As more news migrates to the internet, there is a small risk that some of the historical information in print newspapers may be lost in the transition. However, both commercial and noncommercial firms and organizations have been successful in capturing historical newspaper information and translating it onto the internet. As well, libraries are very good at archiving newspaper information. This suggests the risk of lost information from bankrupt newspapers is manageable.
News has not died. In fact, the demand for news continues to grow rapidly. The difference is the internet has resulted in people becoming accustomed to getting more news selection, more specialized news and more customization of how they read the news (via RSS readers and equivalents). Thus, what has changed is that the media on which news is delivered is transitioning from print form to the digital domain (see The Death of Google News Archive).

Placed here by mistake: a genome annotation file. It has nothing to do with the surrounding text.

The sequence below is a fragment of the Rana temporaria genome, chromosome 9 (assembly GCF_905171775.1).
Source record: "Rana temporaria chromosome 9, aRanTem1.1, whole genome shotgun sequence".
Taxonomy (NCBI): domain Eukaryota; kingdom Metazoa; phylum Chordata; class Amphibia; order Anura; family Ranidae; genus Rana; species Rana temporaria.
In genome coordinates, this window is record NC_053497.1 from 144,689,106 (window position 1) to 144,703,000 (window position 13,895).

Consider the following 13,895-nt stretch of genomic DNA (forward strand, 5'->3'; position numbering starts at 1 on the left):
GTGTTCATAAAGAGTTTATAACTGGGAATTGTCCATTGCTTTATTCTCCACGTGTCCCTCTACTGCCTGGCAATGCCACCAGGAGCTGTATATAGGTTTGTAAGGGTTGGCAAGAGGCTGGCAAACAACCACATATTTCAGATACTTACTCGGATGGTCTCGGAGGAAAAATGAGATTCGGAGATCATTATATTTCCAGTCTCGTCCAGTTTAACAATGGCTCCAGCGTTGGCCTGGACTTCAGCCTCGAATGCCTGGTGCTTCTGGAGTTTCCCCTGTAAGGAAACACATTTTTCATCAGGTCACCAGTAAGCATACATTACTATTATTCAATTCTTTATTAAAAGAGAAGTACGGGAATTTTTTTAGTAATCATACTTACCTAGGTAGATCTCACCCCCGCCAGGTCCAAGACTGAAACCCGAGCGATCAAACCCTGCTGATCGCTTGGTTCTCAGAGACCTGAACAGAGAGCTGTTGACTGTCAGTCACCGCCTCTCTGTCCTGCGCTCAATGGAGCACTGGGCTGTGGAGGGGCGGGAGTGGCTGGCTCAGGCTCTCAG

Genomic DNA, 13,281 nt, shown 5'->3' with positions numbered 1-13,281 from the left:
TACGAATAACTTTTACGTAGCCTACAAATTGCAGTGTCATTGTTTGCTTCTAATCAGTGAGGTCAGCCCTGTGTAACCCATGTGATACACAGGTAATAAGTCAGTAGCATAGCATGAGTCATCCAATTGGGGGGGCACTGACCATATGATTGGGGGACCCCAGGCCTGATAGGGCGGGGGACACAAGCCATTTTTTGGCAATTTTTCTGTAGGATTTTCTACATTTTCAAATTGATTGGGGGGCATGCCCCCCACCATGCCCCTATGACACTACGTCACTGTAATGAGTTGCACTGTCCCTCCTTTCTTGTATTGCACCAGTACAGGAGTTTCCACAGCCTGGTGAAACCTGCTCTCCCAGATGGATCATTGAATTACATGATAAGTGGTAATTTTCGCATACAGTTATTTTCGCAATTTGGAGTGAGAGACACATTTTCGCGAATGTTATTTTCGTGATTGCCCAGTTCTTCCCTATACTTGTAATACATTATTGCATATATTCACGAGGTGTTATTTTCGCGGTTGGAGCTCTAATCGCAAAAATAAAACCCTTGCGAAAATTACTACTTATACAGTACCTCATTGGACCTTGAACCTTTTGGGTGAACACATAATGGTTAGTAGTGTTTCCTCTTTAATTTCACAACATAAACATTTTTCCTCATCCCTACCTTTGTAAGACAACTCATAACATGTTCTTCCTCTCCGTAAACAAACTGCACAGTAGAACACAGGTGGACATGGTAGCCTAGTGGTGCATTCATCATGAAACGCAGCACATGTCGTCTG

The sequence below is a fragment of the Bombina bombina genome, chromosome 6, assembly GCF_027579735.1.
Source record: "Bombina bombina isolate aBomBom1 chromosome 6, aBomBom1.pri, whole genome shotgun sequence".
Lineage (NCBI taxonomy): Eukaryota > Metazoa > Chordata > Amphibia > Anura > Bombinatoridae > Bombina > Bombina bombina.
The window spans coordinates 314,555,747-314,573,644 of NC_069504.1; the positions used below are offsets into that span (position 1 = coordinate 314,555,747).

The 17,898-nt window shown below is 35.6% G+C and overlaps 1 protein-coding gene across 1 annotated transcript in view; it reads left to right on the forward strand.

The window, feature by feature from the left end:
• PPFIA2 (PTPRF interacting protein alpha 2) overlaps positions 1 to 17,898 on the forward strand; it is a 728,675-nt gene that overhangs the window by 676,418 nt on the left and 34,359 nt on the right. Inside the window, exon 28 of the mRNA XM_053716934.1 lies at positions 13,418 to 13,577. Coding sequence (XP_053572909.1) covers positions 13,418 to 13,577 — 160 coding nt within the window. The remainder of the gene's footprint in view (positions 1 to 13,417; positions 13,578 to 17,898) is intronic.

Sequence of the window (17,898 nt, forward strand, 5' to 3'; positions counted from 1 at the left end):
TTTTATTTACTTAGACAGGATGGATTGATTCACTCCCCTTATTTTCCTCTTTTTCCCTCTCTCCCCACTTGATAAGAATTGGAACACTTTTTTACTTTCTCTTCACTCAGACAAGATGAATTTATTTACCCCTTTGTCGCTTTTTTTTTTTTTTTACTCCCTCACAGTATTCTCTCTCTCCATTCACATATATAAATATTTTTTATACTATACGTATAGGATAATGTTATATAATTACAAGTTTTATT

For genealogy, the benefits of the breadth and depth of the internet as a tool to understand our ancestors should far outweigh any transition costs that may occur, including the loss of print newspapers. And, finally, it is important to remember the genealogy of one group in particular will benefit hugely from the death of print newspapers. The trees will thank us.
Genealogy and the Economy
This article is part of a new ongoing series on genealogy and the economy. As the global economy goes into a deep recession, we will continue to report on the impact the economy will have on the world of genealogy. Below are other articles in this series:
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